Climate change and risks 3 min

Forests: species composition as a factor in storm resilience?

Forests with a greater diversity of tree species and dominated by slow-growing, high-density wood species are more resistant to storms, according to a recent study published in Functional Ecology by INRAE scientists from the Laboratory for Mountain Ecosystems and Societies (LESSEM). Read more.

Published on 09 February 2024

illustration Forests: species composition as a factor in storm resilience?
© INRAE / G. Loucougary

Foster diversity and slow-growing species

In recent decades, Europe has experienced increasingly frequent and violent windstorms, considered to be the main cause of forest disturbance, both in terms of areas and volumes of wood affected. This threatens both timber production and other ecosystem services provided by forests, such as habitat and carbon storage.

The recent study published in Functional Ecology shows that the most storm-resistant European forests are those with the greatest diversity of tree species, dominated by slow-growing, high-density wood species. The impact of tree diversity on storm resilience is, according to the study, strongest in extreme climatic conditions, such as hot, dry conditions in the Mediterranean region and cold, wet conditions in northern Scandinavia.

According to Julien Barrere, researcher in forest ecology at INRAE: “Our study shows that monocultures of fast-growing species such as pine, while economically valuable, are more susceptible to storm damage. In a context of increasing storm losses across the continent, our study argues in favor of forest management practices that promote diversity and slow-growing species, such as oak.”

Modelling storm impacts

In order to reproduce the dynamics of hundreds of forests after a storm, the researchers have developed a numerical model based on field data from 91,528 forest plots in Spain, France, Germany, Sweden and Finland. The model forests vary in terms of climatic conditions, from the Mediterranean to the boreal forest, and in terms of composition, i.e. of tree species diversity and identity.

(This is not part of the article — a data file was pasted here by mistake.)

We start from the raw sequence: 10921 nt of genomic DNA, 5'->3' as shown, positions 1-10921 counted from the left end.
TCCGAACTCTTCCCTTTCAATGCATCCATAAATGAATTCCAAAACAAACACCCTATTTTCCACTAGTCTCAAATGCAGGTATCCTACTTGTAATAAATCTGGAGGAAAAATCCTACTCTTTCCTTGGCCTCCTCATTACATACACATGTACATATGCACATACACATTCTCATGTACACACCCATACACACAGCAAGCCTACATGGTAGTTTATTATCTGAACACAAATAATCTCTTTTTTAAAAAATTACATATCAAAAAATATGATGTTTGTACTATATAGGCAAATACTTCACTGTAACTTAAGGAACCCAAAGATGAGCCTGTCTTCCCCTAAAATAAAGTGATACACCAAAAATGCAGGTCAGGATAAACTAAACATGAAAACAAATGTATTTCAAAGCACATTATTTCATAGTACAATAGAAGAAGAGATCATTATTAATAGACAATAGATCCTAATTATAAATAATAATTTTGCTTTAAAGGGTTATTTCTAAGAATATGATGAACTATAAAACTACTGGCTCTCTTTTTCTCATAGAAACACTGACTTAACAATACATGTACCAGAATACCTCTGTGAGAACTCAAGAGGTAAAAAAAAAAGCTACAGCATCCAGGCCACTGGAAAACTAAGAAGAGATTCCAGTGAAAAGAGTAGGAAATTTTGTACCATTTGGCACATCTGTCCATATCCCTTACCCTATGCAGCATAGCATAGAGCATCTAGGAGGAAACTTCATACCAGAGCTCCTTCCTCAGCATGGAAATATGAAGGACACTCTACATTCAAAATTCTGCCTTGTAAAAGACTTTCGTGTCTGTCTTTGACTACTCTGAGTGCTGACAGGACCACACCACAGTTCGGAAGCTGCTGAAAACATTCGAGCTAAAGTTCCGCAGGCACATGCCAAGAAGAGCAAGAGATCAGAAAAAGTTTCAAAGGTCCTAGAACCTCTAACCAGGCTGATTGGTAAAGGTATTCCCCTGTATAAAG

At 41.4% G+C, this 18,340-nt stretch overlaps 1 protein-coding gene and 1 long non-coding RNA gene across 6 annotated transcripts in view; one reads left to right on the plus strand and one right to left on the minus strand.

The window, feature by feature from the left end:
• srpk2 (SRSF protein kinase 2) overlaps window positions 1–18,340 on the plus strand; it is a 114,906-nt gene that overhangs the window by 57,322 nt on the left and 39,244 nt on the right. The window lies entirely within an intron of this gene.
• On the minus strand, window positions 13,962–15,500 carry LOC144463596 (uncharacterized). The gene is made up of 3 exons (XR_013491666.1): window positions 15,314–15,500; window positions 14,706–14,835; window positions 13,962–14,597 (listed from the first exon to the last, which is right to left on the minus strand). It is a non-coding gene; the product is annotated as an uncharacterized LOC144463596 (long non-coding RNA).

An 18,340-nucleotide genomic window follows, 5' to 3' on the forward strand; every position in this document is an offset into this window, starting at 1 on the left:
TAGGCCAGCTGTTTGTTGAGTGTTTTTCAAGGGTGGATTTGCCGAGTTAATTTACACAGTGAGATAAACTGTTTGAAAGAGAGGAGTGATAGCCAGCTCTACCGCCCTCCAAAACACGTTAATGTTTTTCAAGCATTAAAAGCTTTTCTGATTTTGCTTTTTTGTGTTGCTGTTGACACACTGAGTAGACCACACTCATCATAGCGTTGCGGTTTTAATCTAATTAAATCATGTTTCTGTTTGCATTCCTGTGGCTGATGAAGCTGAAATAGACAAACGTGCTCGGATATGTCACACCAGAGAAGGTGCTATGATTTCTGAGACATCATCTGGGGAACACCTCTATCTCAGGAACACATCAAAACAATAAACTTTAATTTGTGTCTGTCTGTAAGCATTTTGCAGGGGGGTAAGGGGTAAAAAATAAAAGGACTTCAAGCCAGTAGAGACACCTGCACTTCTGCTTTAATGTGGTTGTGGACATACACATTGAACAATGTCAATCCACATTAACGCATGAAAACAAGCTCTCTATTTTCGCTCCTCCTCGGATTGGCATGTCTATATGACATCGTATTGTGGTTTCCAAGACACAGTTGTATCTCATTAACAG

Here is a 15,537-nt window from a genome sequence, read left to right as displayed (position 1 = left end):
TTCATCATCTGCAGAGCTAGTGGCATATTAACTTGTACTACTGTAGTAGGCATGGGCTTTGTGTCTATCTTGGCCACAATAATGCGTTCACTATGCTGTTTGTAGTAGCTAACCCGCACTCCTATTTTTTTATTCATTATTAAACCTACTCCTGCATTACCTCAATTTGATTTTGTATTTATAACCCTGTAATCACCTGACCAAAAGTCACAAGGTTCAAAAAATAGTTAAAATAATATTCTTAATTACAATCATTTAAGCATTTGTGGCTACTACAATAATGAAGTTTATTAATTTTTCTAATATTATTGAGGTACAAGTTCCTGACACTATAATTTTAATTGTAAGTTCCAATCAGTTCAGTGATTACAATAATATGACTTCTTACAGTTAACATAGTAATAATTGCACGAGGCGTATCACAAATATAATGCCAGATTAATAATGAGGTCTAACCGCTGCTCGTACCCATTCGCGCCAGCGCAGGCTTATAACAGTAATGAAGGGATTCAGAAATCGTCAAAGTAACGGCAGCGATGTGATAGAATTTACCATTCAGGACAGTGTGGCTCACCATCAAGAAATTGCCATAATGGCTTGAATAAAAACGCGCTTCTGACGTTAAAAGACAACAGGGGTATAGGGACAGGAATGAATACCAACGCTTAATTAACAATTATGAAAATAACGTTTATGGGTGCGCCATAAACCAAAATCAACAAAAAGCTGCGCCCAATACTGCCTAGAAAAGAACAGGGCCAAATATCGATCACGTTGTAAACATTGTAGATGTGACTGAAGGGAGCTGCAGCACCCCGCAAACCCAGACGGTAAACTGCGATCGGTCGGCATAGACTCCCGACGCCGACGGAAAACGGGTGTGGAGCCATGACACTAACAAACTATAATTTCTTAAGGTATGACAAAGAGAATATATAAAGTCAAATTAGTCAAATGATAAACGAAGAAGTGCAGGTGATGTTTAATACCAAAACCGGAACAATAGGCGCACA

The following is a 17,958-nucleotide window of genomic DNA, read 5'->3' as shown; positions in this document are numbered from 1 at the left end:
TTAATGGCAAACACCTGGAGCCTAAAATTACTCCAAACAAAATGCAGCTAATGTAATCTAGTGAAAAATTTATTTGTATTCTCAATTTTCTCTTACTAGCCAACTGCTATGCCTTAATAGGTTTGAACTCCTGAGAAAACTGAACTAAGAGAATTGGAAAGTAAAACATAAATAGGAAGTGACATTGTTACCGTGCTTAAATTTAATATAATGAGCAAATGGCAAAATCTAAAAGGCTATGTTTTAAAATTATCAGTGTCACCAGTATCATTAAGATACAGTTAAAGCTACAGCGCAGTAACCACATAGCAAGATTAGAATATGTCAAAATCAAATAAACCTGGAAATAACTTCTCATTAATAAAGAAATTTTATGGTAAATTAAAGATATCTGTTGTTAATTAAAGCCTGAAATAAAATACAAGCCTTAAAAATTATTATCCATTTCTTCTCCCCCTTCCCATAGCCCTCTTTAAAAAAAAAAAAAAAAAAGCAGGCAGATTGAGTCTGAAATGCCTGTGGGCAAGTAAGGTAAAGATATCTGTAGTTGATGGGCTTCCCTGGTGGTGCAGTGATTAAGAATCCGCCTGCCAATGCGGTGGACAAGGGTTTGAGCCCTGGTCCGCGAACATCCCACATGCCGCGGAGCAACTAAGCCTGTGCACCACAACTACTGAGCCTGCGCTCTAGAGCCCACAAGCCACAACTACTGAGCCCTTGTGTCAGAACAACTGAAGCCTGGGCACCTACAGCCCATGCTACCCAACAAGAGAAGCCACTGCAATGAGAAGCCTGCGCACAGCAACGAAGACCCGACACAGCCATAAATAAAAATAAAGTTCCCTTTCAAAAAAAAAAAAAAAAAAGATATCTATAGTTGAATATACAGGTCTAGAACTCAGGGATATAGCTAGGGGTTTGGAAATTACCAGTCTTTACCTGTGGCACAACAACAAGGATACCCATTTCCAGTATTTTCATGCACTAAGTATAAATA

We were able to quantify the relationship between forest composition and its storm resilience, and to observe the evolution of this relationship along the European climatic gradient.

Following this model study, further field work is required to support the results, as Julien Barrere points out: “While model studies like ours are essential to draw conclusions about forest dynamics, due to the large natural timescales involved, the results must be evaluated against a clear understanding of the model assumptions and supplemented by field studies.”

Finally, according to Julien Barrere, this study focuses exclusively on the European forests response to a single storm. Although this is a first and necessary step, in today's context studies should focus on the resilience of forests to multiple disturbances rather than single disturbances.

Barrere, J., Reineking, B., Jaunatre, M. & Kunstler, G. (2024). Forest storm resilience depends on the interplay between functional composition and climate - Insights from European-scale simulations. Functional Ecology.

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Mixed forest stands better resist insect pests

PRESS RELEASE - As a result of climate change, insect pests are causing ever greater levels of damage to forests in Europe and other temperate regions of the world. To explore how tree diversity affects forest resistance to insect pests, researchers at INRAE and CSIC (Misión Biológica de Galicia, Spain) performed a meta-analysis using data from more than 600 case studies published between 1966 and 2019. It is the most comprehensive study of its kind to date. Published September 16 in the Annual Review of Entomology, the study’s results show that mixed forest stands, which are composed of multiple tree species, are better at resisting the attacks of most herbivorous insects. On average, such stands experienced 20% less damage than did pure forest stands, which are monocultures. This work lays the foundation for future research on forest management strategies that better limit the impacts of insect pests.

17 September 2020